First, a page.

Just as medical practice itself has changed significantly in the past hundred years, so too has the clothing with which it’s associated. While there is still much debate in some circles regarding the advantages of one type of nurse’s uniform over another, there is no debate over the vital role nurses play in the medical field. It’s no accident that many changes to their uniforms over the years have been more a reflection of their increasing stature among their medical peers. In fact, one of the biggest complaints today is that it’s difficult to tell at a glance between a doctor or a nurse. If you think a doctor in the 1950s would be even remotely cool with being mistaken for a nurse or for a nurse to be mistaken for a doctor, well, you’re more optimistic than I am. In any event the ways nurse’s uniforms have evolved throughout their lifespan is fascinating for both fashion buffs and socially conscious types alike. The 1960s uniform is practically haute couture, for example. We also couldn’t imagine being a pre-WWI nurse and having to deal with not having any pockets. Wow.
In the 1800s, nurses weren’t considered to be particularly important and most wore “servant” uniforms in dark colors with aprons.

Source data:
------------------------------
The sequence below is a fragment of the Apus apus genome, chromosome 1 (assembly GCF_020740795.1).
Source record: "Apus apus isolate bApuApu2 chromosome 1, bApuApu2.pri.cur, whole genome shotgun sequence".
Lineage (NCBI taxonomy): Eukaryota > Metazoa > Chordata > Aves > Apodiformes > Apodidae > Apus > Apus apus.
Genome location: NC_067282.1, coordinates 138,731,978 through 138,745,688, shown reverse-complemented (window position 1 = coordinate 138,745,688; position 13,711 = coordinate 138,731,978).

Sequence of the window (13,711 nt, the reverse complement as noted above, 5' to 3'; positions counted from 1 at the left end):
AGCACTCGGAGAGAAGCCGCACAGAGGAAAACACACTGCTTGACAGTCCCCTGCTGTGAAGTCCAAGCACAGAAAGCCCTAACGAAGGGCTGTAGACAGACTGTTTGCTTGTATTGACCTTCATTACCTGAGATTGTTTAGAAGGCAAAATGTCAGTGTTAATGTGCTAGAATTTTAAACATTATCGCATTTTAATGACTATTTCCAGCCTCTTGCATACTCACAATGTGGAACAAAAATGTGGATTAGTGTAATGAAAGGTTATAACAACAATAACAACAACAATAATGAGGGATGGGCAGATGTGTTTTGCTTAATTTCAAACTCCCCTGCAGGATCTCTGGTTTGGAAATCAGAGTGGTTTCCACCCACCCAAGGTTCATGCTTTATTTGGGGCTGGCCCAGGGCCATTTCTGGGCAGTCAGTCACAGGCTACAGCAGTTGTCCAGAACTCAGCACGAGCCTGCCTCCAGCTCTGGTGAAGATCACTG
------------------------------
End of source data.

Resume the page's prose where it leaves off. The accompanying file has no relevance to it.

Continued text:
It wasn’t until the 1900s that the light-colored uniforms and white caps that would define nursing’s look for the next century would begin to appear.
By 1910 nursing had begun to earn respect as a profession, and clean white uniforms with special insignias and markings to denote specialties and rank.
The onset of WWI brought many practical features that remained in use thereafter, like pockets, lighter materials and easy-to-roll sleeves.
Returning from the war, nurses in the 1920s took those changes with them and the nurse’s uniform we all know and recognize began to take shape.
The 1930s saw only minor updates, in keeping with the fashion of the time.
A significant change in the 1940s was a shift from white coats to white aprons. These were much easier to change into and out of when they needed to be replaced and were easier to launder as well.
The biggest trends in the 1950s were shorter hems and shorter sleeves. The hems were a matter of fashion but also of mobility. Less billow uniforms meant fewer problems maneuvering through increasingly busy hospitals.
As with the rest of the fashions of the ‘60s, minimalism took hold with nurses as well. The modern era of automatic washing machines and dryers meant these easier-to-launder uniforms were a welcome change.
Although the uniforms themselves only saw minor stylistic updates, less emphasis was placed on tradition through the 1970s. The nursing cap began to vanish and some nurses began to ditch the dress for clean, white pants.
The ‘80s threw out the proverbial rulebook as more and more men joined the profession and the rigid gender structure of the past turned into comfortable, casual, easy-to-clean attire, like linen shirts and pants.
As OR nurses began to adopt surgical scrubs in the 1990s, ER nurses and others soon began to covet the comfortable, easy-to-clean, and most of all, affordable hospital attire.
This non-fashion has had some serious staying power and almost all nurses do their rounds in these handy garments, often in fun colors, patterns or prints as rules allow.
Via: Little Things